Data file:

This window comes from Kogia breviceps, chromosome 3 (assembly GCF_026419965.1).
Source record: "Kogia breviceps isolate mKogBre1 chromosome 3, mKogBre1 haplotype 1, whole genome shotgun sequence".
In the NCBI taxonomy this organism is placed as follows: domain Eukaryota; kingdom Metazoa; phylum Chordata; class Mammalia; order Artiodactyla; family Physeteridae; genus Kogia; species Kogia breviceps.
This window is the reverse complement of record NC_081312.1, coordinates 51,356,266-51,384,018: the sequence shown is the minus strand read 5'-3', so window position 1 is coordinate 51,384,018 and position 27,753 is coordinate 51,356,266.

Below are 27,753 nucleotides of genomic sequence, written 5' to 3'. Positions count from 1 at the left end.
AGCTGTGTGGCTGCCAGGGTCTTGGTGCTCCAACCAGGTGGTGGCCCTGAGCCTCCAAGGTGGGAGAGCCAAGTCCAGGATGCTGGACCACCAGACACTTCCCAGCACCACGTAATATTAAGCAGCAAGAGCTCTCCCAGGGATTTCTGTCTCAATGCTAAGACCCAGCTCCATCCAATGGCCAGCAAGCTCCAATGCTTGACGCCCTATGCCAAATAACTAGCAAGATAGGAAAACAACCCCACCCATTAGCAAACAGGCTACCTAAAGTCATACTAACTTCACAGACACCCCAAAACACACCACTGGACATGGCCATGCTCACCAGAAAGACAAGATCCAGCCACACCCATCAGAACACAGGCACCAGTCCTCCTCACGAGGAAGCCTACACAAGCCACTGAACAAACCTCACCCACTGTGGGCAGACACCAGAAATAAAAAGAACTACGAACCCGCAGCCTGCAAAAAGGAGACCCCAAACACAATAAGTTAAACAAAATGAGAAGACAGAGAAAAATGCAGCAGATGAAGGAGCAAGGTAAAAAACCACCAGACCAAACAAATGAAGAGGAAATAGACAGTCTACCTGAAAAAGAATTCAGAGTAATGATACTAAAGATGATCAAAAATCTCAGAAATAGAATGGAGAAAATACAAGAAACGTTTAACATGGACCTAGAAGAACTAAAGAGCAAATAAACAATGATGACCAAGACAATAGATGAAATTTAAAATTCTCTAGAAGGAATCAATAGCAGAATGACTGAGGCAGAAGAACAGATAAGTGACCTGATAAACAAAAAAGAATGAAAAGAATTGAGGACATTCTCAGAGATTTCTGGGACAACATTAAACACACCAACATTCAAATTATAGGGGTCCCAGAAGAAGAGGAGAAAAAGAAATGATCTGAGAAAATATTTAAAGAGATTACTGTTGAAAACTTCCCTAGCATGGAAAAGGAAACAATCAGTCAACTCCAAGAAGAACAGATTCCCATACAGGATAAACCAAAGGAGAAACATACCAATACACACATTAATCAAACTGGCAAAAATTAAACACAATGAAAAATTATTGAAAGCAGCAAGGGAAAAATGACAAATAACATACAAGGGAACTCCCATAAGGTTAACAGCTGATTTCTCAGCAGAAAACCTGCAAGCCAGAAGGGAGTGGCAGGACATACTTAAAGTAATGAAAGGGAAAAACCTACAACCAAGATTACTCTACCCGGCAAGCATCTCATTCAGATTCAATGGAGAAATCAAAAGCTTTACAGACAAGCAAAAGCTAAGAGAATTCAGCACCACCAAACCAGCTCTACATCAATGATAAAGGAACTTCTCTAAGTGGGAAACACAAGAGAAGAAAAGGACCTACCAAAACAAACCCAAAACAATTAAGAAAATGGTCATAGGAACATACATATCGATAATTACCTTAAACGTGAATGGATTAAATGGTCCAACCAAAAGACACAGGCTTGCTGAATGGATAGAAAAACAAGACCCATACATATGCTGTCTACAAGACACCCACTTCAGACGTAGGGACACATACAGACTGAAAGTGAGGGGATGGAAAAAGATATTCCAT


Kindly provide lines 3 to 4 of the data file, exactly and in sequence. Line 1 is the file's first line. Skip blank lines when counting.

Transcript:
In the NCBI taxonomy this organism is placed as follows: domain Eukaryota; kingdom Metazoa; phylum Chordata; class Mammalia; order Artiodactyla; family Physeteridae; genus Kogia; species Kogia breviceps.
This window is the reverse complement of record NC_081312.1, coordinates 51,356,266-51,384,018: the sequence shown is the minus strand read 5'-3', so window position 1 is coordinate 51,384,018 and position 27,753 is coordinate 51,356,266.